Music Reviews
Martha

Martha

Blisters In The Pit of My Heart

Dirtnap

When I was young I thought adulthood was some far off time when I’d have the freedom to do all the things I didn’t have the time, or ability, or funds to do in my youth. “When I grow up” was a mythical wonderland when I could travel the country to see my favorite band, I could party all night in strange towns with strange people and make memories. Life would be one big party, one never ending concert that bled into the next and the next one after. Life soundtracked by the ever-shifting movement of myself, and my super hot, super cool girlfriend who was totally into the same music as me (when I dream, I dream big), as we surfed through the underground music scenes that would surely be the backdrop to our lives.

Of course, the harsh reality of adulthood involves the dumpster stink roadblocks of things like day jobs, bills, and responsibilities. We all gotta “work for the weekend,” even the musicians. Martha, an indie pop act with heavy ’90s tones out of the aptly named town Pity Me in England, make an art of being the average Joes and Janes. The urgency of squeezing in band practice in between work shifts, and playing late night gigs that leave the band members if not hungover (these cats are old school straight edge, according to their bio) than sleep deprived and high off of a rock ‘n’ roll night – it bleeds through their new record, Blisters In The Pit of My Heart.

The foursome share vocals like a bunch of friends piled in a car singing along to their favorite song, and the result can take some acclimation of the ears. What at first can sound a bit strained, a bit off key, very quickly becomes endearing – like a hyperactive puppy that falls asleep on your lap and wins your heart. Luckily, this happens pretty quickly, in song #2, “Chekhov’s Hangnail,” the pop punk hooks that never fail to reel me in. “Precarious (Supermarket Song)” takes that hook and twists it deeper and I’m done for. A fun pop record spread on a cracker of collegiate discourse that uses SAT words and imagines Emma Goldman as a sleuth (“Goldman’s Detective Agency”)? I’m freakin’ IN!

The Frank Turner-esque “St. Pauls (Westerberg Comprehensive)” closes out this delightfully youthful record that speaks to my inner 16 year old dreamer. Call in to work, pick up your friends (or, as in my case, your super hot, super cool girlfriend), and drive around listening to this record until you can scream along to every last refuse-to-grow-up word! Because, like the band professes in the highly infectious “Do Nothing,” Everything is infinite/ But nothing is eternal.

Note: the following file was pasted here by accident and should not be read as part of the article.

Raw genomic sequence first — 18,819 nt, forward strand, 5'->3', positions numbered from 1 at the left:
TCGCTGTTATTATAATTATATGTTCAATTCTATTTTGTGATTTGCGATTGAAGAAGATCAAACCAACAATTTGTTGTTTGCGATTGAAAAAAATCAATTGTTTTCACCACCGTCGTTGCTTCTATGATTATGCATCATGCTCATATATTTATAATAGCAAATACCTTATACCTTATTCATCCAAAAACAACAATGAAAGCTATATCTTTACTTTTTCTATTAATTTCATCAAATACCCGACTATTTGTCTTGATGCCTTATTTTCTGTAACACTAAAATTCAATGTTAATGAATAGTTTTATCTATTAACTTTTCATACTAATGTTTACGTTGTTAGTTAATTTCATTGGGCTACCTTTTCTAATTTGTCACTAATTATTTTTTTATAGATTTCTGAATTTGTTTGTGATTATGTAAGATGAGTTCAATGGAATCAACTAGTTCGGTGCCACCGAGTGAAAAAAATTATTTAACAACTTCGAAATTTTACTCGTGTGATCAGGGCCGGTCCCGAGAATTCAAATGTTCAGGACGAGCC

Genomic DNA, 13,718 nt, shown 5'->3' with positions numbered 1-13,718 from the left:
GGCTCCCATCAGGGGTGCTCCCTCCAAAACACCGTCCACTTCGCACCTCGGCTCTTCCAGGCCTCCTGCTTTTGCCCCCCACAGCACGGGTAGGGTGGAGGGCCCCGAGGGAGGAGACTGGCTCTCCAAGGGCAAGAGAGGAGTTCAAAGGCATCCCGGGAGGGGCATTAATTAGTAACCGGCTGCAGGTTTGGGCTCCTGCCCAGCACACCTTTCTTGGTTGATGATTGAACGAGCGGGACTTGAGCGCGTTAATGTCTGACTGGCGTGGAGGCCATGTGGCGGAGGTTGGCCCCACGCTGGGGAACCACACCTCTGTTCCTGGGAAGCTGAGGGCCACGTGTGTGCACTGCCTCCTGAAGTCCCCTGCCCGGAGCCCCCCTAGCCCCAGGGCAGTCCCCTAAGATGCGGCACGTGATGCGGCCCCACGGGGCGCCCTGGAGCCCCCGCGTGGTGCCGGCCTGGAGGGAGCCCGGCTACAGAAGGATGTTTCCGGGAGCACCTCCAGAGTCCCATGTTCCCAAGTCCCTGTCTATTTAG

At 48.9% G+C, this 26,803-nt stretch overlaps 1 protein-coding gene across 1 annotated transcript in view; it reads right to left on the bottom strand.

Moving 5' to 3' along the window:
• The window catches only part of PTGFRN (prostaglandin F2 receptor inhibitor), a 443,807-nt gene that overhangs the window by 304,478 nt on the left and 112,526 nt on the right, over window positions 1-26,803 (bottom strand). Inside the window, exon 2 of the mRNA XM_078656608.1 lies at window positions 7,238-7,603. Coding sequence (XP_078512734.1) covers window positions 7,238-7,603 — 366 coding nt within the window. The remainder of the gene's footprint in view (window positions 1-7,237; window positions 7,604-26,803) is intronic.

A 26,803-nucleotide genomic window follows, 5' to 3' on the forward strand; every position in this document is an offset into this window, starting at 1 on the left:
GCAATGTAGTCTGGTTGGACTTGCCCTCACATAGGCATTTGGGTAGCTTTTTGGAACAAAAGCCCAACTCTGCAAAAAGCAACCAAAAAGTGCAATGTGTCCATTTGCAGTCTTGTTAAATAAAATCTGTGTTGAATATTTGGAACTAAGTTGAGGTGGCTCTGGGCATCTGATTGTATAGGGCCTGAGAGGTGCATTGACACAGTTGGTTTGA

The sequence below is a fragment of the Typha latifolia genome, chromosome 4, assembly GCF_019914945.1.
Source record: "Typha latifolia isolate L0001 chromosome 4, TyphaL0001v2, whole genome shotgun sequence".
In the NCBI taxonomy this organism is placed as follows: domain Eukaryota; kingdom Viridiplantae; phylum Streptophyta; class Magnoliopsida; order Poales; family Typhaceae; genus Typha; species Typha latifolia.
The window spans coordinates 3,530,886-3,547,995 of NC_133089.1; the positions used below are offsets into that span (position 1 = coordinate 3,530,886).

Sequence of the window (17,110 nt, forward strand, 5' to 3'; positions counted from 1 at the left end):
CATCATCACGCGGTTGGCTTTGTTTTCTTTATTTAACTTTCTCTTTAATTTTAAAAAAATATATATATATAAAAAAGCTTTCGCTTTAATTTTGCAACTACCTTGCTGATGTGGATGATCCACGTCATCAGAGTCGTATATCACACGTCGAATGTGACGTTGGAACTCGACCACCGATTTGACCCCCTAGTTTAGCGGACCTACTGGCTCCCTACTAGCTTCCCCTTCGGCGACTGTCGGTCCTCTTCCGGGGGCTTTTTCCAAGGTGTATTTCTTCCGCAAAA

http://marthapunx.com/


Recently on Ink 19...

Gasoline Lollipops

Gasoline Lollipops

Features

Gasoline Lollipops’ newest single, “Freedom Don’t Come Easy,” is today’s mother lovin’ punk rock folk anthem.

Basket Case

Basket Case

Screen Reviews

Frank Henenlotter’s gory grindhouse classic Basket Case looks as grimy as the streets of Times Square, and that is one of the film’s greatest assets. Arrow Video gives this unlikely candidate a welcome fresh release.

Jimmy Failla

Jimmy Failla

Event Reviews

Despite the Mother’s Day factor, hundreds of fervent, faithful followers still flocked to Orlando’s famed Plaza Live to catch an earlybird set from Jimmy Failla — one of the hottest names on today’s national comedy scene.

Lonnie Walker

Lonnie Walker

Features

Ink 19 readers get an early listen and look at “Cool Sparkling Water,” a new single from Lonnie Walker.

Los Lobos

Los Lobos

Event Reviews

Jeremy Glazier has a bucket list day at a Los Lobos 50th Anniversary show in Davenport, Iowa.

Always… Patsy Cline

Always… Patsy Cline

Archikulture Digest

Carl F. Gauze reviews the not-quite one-woman show, Always… Patsy Cline, based on the true story of Cline’s friendship with Louise Seger, who met the star in l961 and corresponded with Cline until her death.

Lorraine of the Lions

Lorraine of the Lions

Screen Reviews

A lady Tarzan and her gorilla have a rough time adapting to high society in Lorraine of the Lions (1925), one of four silent films on Accidentally Preserved: Volume 5, unleashed by Ben Model and Undercrank Productions, with musical scores by Jon C. Mirsalis.